MPP Coteau unveils Northern Ontario policy paper

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Michael Coteau
MPP and Ontario Liberal leadership candidate Michael Coteau

Thorough plan outlines goals to improve regional representation, protect the environment, create jobs and provide high-quality public service

In the latest in a series of detailed policy papers, MPP and Ontario Liberal leadership candidate Michael Coteau unveiled a thorough plan to focus on Northern Ontario’s representation at Queen’s Park in order to better address goals around environmental protection, job creation and improving public services. (Available online: https://www.anewfocuson.com/northern_ontario.)

The third-term MPP was also endorsed by former Algoma—Manitoulin MPP and Speaker of the Legislature Mike Brown, who said, “I am impressed by Michael Coteau’s commitment to building and modernizing our party, as well as his vision for growing the economy and protecting our environment in Northern Ontario. I am pleased to sup- port him.”

In the policy paper, Coteau makes clear, “You shouldn’t have to live south of Bloor Street—much less the French River—to be important to the Ontario government. I hear all the time from people in the North that they feel Queen’s Park does not listen and does not understand Northern needs.”

“Worse still, for too many in the North, it can feel like opportunity is passing by—from the entrepreneur who cannot access the Internet effectively in order to benefit from the opportunities of the New Economy or the Indigenous student who cannot access acad- emic stream courses at her nearby high school. These inequities need to change. Queen’s Park needs to listen,” Coteau said.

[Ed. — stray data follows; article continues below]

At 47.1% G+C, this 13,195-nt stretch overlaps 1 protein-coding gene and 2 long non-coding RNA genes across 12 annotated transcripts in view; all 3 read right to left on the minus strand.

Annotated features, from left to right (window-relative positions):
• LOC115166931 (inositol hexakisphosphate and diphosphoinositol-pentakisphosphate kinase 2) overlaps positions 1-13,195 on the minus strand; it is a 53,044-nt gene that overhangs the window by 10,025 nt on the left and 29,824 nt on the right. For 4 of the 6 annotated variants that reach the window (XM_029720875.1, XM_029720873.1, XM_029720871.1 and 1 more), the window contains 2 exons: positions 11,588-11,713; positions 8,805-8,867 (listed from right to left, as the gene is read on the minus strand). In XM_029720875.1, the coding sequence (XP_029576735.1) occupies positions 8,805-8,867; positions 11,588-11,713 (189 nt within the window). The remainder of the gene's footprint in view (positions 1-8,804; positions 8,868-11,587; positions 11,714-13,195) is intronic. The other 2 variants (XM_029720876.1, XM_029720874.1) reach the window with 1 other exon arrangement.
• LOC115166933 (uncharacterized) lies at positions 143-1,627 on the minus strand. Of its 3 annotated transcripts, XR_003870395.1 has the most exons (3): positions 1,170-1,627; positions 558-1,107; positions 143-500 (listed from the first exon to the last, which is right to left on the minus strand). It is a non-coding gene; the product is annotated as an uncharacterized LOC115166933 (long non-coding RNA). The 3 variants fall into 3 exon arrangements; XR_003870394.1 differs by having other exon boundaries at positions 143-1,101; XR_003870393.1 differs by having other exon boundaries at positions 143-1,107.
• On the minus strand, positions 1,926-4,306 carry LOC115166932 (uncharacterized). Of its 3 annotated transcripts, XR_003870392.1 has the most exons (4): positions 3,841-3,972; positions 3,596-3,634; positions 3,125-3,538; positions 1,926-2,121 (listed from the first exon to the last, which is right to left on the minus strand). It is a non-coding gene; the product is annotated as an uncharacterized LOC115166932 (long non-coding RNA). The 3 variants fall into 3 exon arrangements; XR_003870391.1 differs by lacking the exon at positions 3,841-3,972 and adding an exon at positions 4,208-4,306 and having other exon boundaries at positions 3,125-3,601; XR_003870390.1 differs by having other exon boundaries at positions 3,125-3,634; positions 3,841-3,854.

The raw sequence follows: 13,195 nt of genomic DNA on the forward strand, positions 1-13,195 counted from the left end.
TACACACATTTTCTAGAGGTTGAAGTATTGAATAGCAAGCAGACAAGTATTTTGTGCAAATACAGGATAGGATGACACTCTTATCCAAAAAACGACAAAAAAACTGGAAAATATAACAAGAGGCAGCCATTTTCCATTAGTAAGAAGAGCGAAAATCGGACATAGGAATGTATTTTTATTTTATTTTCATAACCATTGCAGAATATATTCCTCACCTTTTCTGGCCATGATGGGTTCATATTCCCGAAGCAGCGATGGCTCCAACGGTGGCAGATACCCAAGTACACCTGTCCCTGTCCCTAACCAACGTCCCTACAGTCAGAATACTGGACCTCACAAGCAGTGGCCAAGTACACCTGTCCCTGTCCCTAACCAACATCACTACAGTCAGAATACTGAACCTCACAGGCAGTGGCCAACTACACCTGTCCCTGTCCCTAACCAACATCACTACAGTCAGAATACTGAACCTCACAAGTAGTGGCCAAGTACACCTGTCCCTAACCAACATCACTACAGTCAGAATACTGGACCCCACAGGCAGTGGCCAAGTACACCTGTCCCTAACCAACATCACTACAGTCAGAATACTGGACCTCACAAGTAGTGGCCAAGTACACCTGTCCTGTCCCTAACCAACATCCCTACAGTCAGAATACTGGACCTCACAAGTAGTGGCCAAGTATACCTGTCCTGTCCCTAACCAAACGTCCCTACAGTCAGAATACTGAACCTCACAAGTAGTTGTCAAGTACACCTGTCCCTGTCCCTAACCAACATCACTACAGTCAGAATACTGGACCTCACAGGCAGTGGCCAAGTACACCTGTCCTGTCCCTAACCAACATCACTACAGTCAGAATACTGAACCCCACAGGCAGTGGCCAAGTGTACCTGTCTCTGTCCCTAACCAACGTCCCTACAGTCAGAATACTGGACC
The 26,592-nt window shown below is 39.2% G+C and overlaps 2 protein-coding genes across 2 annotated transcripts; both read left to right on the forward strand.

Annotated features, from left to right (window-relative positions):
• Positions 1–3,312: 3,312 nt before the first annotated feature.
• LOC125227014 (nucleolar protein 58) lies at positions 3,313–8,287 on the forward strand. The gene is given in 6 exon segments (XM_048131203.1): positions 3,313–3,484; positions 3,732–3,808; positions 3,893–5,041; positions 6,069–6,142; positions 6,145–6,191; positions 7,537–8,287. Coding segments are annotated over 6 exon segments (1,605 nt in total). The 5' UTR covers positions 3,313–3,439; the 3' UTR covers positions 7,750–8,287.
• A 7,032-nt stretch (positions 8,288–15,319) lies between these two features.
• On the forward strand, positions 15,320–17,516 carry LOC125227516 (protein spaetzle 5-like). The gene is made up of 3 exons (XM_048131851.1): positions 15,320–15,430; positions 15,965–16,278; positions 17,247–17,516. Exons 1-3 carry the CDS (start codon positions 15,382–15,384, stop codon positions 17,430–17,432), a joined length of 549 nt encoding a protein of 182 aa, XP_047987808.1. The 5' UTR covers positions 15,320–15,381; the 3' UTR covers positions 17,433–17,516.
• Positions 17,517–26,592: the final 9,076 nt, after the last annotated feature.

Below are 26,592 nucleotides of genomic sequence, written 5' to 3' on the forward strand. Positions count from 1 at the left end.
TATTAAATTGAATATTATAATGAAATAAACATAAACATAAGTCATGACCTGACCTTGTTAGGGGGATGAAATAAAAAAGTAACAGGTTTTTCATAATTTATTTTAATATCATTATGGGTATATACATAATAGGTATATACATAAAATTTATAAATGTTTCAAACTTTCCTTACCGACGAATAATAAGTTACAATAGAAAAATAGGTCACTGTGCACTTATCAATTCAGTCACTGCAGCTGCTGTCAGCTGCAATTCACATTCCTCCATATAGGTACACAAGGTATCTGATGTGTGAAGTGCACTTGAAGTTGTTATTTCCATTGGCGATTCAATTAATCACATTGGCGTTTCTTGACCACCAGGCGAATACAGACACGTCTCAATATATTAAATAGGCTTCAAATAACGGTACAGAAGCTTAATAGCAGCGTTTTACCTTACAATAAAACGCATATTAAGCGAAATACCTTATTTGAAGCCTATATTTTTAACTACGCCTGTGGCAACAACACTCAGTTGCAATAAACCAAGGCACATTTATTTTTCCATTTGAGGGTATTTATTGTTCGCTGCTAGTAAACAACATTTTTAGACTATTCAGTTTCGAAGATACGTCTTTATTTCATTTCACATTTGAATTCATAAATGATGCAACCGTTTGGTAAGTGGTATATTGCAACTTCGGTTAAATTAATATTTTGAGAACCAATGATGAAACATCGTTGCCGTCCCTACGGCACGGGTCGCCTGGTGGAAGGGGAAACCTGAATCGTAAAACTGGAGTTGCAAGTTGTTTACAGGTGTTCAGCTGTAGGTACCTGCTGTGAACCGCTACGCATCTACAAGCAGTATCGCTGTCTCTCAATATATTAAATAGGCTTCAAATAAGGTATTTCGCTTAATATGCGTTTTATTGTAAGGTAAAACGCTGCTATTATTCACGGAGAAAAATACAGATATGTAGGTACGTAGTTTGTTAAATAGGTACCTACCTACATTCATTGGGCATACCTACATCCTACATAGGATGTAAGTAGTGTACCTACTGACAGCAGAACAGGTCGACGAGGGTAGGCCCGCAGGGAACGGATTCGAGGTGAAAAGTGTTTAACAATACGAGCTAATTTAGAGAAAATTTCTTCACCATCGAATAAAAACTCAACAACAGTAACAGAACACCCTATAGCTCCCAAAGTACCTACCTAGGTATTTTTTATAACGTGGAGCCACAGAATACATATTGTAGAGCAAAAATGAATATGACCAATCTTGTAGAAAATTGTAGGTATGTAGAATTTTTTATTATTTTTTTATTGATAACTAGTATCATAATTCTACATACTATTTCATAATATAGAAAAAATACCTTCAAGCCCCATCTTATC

“I am ready to lead change in Ontario, meaningful, effective change,” the MPP promised. “We need to create a new, modern way of interacting between Northern On- tario and the provincial government. I am presenting this paper to show how, as Ontario Liberal Party leader and premier, I will work to bring people together and to lead one Ontario, with the North as a key part of decision making, and a new, respectful relation- ship.”

“It starts by listening to the North and ensuring Queen’s Park comes with a spirit of col- laboration and respect. From a new basis of collaboration, we can then address environmental, economic, and health and education needs,” Coteau concluded.

Coteau’s commitments to Northern Ontario fall into four broad goals:

1. Put in place a new approach for Queen’s Park to work in collaboration with Northern Ontario and Indigenous communities.

  • Establish an annual cabinet meeting in Northern Ontario
  • Re-establish a stand-alone Minister for Indigenous Reconciliation
  • Create a Premier’s Northern Advisory Council

2. Protect our natural environment and biodiversity in a way that sustains and expands resource-based jobs in Northern Ontario, particularly mining and forestry

  • Support for sustainable mining and forestry
  • Bring Right to Repair consumer protection
  • Increase land protected by provincial parks
  • Improve inter-municipal bus service

3. Unleash and fuel the entrepreneurial spirit of Northern Ontario and create the right “ecosystem” so Northern Ontarians can share and participate fully in the opportunities offered by the New Economy.

  • Provide high-speed Internet access for every Northerner, through a utility model if necessary
  • Provide targeted support for Northern infrastructure, including four-laning High- way 69 and the Trans-Canada highway, and supporting the Sault port renewal
  • Unlock the potential of the Ring of Fire with the roads, energy and housing infrastructure needed

4. Ensure Northern Ontarians have equitable access in their communities to the public services their tax dollars support—particularly education, health care and housing.

  • Support Northern public buildings
  • Improve Northern access to health care
  • Better support Northern Ontario community hubs, particularly in schools

Coteau concluded by saying, “For far too long, people who live in Ontario’s beautiful, broad and diverse North have been expected to accept and live with decisions made for them by Queen’s Park—by politicians and faceless bureaucrats who don’t under- stand the North’s unique challenges, way of life, and special values like a sense of kin- ship with and stewardship of the natural environment that is our legacy for our children. I want to change that by working together with Northerners.”

 

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